For all of you kickstand lovers who are every-so-gently mounting your double-legged kickstand on your Surly Long Haul Trucker with rubber and clamps, this is your bike.   Seriously, the ride of the Campeur is supposed to be great, I can't wait to hit the road on one of these.    

Read more about the Campeur here and here.  The current price of the complete bike is $1600 (plus shipping).  Don't forget to add the new Campeur Racks to complete the build.


Campeur Complete Bike Build List:



  • Campeur Frame & Fork:
  • Sizes: 51, 53, 55, 57, 59, 61 (Please specify size in the comment box.) More info here.



  • Rear Wheel:
  • Grand Cru 135mm Touring Hub, Diagonale Rim 36 hole



  • Front Wheel:
  • Grand Cru High Flange Hub, Diagonale Rim 36 hole



  • Tires:
  • 700x35 Panaracer Tourguard



  • Shifters:
  • Dia-Compe Bar-Ends, Friction



  • Crankset:
  • Grand Cru Triple 48x34x24, 165mm (sizes 51 & 53), 170mm (sizes 55 & 57), 175mm (sizes 59 & 61)



  • Bottom Bracket:
  • Grand Cru 124mm, English thread



  • Cassette:
  • SRAM 9 Speed 11-32T



  • Rear Derailleur:
  • Deore 9 speed



  • Front Derailleur:
  • Sora Triple



  • Chain:
  • KMC X-9



  • Headset:
  • VO Roller Bearing



  • Stem:
  • VO Quill 90mm (sizes 51-55), 100mm (sizes 57-59), 110mm (size 61)



  • Handlebar:
  • Grand Cru Course Handlebar, 44cm (sizes 51-57), 46cm sizes (59 & 61)



  • Brakes:
  • Tektro CR720 Cantilevers



  • Brake Levers:
  • Tektro RL340



  • Seatpost:
  • Grand Cru 27.2



  • Saddle:
  • VO Model 3 Touring, Brown



  • Handlebar Tape:
  • Tressostar Cotton, Brown (not installed)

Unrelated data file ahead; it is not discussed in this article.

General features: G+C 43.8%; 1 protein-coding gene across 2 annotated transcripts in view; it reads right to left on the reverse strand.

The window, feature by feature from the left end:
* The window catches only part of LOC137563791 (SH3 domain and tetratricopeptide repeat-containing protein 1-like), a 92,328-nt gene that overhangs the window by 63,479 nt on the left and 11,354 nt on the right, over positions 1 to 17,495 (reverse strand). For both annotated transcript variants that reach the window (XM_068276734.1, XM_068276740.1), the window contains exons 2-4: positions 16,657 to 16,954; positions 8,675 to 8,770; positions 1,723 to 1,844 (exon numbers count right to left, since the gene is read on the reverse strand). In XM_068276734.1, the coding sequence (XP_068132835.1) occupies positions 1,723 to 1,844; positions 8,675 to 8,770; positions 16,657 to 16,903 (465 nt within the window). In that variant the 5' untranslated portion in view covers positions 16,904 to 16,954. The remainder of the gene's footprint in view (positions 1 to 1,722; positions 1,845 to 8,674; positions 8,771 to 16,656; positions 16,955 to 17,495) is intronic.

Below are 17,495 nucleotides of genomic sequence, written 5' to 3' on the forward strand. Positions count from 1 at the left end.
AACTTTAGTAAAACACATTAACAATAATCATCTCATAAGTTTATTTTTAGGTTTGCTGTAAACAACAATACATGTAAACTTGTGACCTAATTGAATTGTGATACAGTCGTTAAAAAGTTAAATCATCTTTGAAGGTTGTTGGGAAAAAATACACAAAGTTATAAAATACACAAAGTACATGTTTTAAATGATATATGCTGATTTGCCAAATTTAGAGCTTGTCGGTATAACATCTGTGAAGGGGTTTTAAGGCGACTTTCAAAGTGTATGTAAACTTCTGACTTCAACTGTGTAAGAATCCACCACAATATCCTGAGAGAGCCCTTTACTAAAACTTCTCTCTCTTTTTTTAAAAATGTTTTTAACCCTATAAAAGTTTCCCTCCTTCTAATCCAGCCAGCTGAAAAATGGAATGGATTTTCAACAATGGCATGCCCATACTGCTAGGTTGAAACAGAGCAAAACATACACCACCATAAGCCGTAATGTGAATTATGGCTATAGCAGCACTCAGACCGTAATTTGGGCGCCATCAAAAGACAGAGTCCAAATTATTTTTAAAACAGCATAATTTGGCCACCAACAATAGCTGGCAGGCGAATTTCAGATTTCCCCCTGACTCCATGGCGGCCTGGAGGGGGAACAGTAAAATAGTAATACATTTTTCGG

• Pedals:
  • not included




    Sunday, February 6, 2011

    Bags for Bikes

    We’re going to talk about bags on this post. There are literally hundreds of types of bags for carrying loads on your bicycle at price points from $20 all the way to $200 plus. A decent bag should be constructed with sturdy materials and strong stitching to last through more than one commuting season. The design of the bag is important to make sure it will stay put and provide access to its contents while keeping them out of the weather. The size or type of the bag will depend if you’re using it for camping, commuting, holding your wallet and keys, or just keeping a few tools at hand. I’ve asked Freewheel for some input as we take a look at some decent all-purpose bags that will work well for commuting but might come in handy on a light tour.


    Bags that hang on your handlebars:

    These are bags that can work on several handlebar types (like mustache bars) and hold smaller items (less than 5 liters, usually). They strap to your handlebars instead of to a rack.
     
     
    Freewheels’ Pick: The VO Bag
    Baguette Bag, which also works as a saddlebag. It cost $34. However, it holds everything I need to take with me when I'm not hauling anything: tools, spare tubes, wallet, keys, cell. There's even room leftover for small purchases. (Apparently you can also take all that out and carry a baguette around, but I haven't tried that).

    Tom’s Pick: My choice is the very similar Rivendell Brand V Bar Bag is a simple tube bag with velcro straps. The V is for Vegan since it contains no leather. The form factor is exactly the same as VO’s Baguette bag.

     

    Other choices:
    Acorn has three choices of sturdy made-in-the-USA bags for handlebars A simple nylon bag like this one from REI will work fine for smaller items.